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For Mac, Watching Easier Than Listening

By Ed Weaver

Troy Record, November 14, 2005

TROY - For any injured or ill athlete, watching his team play without him is difficult.

For Rensselaer Polytechnic Institute hockey star Kirk MacDonald, however, watching the Engineers compete without him for two league games during the weekend was easy; at least when compared to his listening to the first nine games over the internet radio broadcasts.

MacDonald has to sit out the 2005-06 season as he battles testicular cancer. Complications from his radiation therapy have led to a series of surgeries that have left him weak and 45 pounds lighter. The Victoria, B.C., native will play his senior year with an NCAA redshirt fifth-year exemption next season.

As this season neared, and MacDonald recouped from surgery, he expected that being away from the team would be tough for him to handle.

He had to follow the team, though, no matter how painful.

"I tried listening on the radio," he said. "But I'm not going to lie to you; it's pretty frustrating on the radio when you're used to being there, being out on the ice."

"I listened to the first couple games all the way through," he said, "but by the time it got to last weekend (at rival Clarkson and St. Lawrence), I was just tuning in to the third period. I just couldn't handle listening all the way through."

After watching from the bench area Friday night's 4-2 victory over Quinnipiac, MacDonald found himself much more at ease.

"A lot easier," he said. "At least I know what's going on out on the ice, rather than just hearing it on the radio. I can see it with my own eyes and react to it." MacDonald can begin working out with a normal regimen now but plans to take things slowly.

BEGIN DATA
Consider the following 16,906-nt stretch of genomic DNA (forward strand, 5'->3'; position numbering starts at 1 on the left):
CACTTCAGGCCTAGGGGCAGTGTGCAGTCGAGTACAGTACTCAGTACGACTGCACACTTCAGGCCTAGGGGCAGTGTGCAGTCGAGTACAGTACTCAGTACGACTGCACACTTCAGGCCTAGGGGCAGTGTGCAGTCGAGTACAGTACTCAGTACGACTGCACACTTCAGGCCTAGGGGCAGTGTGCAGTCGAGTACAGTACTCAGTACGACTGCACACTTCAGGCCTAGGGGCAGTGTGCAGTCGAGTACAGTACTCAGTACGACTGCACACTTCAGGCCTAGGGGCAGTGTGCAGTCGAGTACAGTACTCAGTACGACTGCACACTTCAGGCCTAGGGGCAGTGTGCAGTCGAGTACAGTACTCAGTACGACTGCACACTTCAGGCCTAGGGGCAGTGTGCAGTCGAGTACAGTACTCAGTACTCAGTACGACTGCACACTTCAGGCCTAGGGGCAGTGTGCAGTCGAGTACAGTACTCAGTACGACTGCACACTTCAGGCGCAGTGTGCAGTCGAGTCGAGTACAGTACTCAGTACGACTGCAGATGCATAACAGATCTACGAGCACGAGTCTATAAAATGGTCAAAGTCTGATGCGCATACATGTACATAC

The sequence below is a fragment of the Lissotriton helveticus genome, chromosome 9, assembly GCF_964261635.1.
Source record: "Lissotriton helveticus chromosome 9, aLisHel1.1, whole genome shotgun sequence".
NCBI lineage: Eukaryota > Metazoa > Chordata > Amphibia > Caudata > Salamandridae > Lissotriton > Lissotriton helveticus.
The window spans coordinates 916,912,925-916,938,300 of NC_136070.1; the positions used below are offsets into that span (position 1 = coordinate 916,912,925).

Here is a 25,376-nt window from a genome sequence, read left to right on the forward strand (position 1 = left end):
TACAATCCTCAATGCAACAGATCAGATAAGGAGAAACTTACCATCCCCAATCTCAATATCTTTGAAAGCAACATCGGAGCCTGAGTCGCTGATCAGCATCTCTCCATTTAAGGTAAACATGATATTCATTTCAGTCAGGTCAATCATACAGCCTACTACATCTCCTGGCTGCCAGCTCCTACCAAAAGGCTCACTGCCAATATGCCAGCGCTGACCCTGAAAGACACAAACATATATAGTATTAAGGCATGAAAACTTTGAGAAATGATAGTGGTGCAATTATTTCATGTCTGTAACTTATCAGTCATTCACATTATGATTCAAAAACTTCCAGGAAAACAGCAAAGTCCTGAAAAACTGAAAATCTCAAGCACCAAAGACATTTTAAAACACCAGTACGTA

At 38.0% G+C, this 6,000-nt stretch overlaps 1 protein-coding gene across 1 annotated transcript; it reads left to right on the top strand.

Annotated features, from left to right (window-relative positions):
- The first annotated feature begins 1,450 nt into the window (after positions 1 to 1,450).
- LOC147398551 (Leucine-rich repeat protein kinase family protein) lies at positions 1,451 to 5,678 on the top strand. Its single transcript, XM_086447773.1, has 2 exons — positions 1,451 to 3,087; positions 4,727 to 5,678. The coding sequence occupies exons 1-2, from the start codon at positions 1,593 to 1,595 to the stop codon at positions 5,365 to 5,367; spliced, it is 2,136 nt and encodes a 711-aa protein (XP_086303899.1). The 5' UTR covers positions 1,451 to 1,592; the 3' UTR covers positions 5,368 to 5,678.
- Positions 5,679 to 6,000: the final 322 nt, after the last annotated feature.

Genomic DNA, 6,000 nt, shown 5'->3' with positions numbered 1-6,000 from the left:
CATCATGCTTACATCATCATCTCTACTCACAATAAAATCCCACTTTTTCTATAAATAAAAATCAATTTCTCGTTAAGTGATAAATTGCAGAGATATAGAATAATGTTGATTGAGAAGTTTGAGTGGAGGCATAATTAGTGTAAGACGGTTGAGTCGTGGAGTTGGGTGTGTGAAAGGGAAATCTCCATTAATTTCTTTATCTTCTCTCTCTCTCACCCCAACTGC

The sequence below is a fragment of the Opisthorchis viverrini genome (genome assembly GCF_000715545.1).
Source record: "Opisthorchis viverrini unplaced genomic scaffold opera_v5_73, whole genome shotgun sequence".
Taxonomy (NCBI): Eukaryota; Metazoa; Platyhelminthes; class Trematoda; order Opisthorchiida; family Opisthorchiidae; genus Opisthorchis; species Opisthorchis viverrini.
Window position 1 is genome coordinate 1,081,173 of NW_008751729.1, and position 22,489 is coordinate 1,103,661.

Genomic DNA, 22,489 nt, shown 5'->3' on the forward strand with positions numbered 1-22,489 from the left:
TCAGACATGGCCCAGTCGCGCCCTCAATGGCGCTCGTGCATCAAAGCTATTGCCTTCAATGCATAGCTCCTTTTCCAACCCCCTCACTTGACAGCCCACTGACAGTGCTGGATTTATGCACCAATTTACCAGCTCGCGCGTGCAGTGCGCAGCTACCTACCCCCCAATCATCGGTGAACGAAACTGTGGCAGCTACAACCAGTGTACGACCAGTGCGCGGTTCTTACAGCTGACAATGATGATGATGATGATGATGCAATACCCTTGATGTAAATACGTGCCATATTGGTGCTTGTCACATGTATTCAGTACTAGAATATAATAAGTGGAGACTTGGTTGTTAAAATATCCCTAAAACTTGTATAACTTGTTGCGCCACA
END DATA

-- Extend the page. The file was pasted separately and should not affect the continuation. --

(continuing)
"I'll probably start Monday," he said. "I'll just start slow, light weights, whatever I can do. I can go for a run; not very far, not very fast but you've got to start somewhere. That's where I am right now, gradually building up the strength and building the body back up."

Recently MacDonald's been able to resume a normal diet and his appetite has always been more than healthy.

Should someone put a nice three-pound beef roast before him ...

"I don't know if I could eat it all," he said, "but I definitely would give it a good try."

Prior to Friday's game, MacDonald participated in a ceremonial faceoff with former RPI All-American and NHL star Joe Juneau. It was a thrill.

"Pretty cool," MacDonald said. "It was about 10 minutes before warmups and (Sports Information Director Kevin) Beattie said, 'why don't you go out and do the puck drop with Juneau,' I'm like, 'I don't know.'"

"Everybody says, 'well, go for it,' I said, 'OK.' It was like a spur of the moment type of thing. But it was real cool to be out there and (Juneau) was a real good guy about it."

MacDonald, who'll resume classes during the second semester in January, would like to travel with the team to Colgate and Cornell this coming weekend.

"I hope so," he said. "If they want to take me, I'll go, that's for sure. I'm just here to be part of the team."

Being around the lockerroom with the team this weekend, MacDonald says, has made him "feel normal again."

"The last month at home ... all my friends are off at school or playing hockey somewhere else," he said. "It's just my parents and me at home and if you see anybody that much over the course of time, you start to get on each other's nerves. The last week, it became (obvious it was) time for me to leave and I think they wanted me to leave pretty bad too, just to get back to normal. This is where I'm supposed to be and it feels really good to get back."